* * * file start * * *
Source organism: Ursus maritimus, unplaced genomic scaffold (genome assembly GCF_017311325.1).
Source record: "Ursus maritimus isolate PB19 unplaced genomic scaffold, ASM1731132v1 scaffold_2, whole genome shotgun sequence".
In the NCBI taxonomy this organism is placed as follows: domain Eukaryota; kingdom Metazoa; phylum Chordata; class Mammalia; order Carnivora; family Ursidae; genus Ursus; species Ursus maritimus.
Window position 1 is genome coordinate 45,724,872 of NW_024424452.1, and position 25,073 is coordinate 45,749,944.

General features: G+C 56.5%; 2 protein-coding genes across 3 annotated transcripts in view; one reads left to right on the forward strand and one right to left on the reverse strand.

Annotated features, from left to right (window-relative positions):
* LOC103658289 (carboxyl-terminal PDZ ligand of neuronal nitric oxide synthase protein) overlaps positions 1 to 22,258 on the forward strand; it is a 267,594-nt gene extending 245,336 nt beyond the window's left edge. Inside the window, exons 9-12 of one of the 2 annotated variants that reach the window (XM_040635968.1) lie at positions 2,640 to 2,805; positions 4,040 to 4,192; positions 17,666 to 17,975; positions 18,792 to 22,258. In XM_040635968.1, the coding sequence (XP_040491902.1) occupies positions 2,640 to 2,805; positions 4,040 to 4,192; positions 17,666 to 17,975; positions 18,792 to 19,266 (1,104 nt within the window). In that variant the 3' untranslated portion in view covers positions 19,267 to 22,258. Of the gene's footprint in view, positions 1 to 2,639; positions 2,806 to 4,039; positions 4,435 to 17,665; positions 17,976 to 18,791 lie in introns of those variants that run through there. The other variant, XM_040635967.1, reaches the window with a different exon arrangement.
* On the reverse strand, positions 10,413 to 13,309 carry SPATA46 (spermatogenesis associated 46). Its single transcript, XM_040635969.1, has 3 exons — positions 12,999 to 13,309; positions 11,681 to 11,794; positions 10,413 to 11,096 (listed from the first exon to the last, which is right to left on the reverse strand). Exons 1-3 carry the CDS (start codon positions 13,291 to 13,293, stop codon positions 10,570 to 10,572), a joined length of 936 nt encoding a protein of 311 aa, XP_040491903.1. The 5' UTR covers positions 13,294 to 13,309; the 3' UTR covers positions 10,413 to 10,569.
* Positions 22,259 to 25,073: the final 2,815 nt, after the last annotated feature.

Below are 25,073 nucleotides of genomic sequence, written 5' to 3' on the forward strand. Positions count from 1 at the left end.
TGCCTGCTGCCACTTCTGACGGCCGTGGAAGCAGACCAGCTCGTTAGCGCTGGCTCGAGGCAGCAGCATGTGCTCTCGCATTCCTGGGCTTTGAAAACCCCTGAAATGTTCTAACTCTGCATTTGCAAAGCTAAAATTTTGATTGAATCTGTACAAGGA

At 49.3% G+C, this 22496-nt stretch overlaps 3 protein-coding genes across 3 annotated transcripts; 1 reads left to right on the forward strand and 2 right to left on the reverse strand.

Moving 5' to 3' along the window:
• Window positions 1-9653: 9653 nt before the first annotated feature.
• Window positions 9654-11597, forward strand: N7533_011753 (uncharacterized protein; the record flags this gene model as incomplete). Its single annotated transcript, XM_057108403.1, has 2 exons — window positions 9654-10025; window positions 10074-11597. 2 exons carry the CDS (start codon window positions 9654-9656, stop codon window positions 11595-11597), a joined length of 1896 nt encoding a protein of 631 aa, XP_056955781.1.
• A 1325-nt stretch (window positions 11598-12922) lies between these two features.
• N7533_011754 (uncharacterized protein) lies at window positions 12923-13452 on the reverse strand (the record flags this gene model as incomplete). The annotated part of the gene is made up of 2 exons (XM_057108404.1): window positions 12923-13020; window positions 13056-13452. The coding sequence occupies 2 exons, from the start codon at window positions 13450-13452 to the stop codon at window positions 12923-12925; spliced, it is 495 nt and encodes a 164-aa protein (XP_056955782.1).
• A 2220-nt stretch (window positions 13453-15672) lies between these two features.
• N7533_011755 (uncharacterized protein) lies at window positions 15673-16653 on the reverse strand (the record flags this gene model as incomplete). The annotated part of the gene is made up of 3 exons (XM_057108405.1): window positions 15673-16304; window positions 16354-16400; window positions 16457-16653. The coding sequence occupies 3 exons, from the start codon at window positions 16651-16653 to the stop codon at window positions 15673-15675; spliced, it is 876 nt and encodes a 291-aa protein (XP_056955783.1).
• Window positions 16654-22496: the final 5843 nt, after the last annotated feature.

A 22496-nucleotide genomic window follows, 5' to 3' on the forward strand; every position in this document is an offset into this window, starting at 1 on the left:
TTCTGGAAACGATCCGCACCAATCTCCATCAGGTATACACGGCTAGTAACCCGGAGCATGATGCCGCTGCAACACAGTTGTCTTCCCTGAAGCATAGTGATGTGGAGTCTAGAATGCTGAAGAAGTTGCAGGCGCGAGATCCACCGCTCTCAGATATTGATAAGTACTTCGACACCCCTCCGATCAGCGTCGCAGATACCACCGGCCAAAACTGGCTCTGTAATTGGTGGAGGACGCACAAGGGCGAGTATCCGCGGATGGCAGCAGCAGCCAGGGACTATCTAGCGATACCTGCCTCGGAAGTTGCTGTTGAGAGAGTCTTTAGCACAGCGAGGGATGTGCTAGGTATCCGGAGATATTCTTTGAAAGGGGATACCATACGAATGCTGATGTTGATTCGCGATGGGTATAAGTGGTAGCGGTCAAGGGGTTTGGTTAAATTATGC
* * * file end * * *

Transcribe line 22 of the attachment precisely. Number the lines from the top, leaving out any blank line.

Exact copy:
TTCTGGAAACGATCCGCACCAATCTCCATCAGGTATACACGGCTAGTAACCCGGAGCATGATGCCGCTGCAACACAGTTGTCTTCCCTGAAGCATAGTGATGTGGAGTCTAGAATGCTGAAGAAGTTGCAGGCGCGAGATCCACCGCTCTCAGATATTGATAAGTACTTCGACACCCCTCCGATCAGCGTCGCAGATACCACCGGCCAAAACTGGCTCTGTAATTGGTGGAGGACGCACAAGGGCGAGTATCCGCGGATGGCAGCAGCAGCCAGGGACTATCTAGCGATACCTGCCTCGGAAGTTGCTGTTGAGAGAGTCTTTAGCACAGCGAGGGATGTGCTAGGTATCCGGAGATATTCTTTGAAAGGGGATACCATACGAATGCTGATGTTGATTCGCGATGGGTATAAGTGGTAGCGGTCAAGGGGTTTGGTTAAATTATGC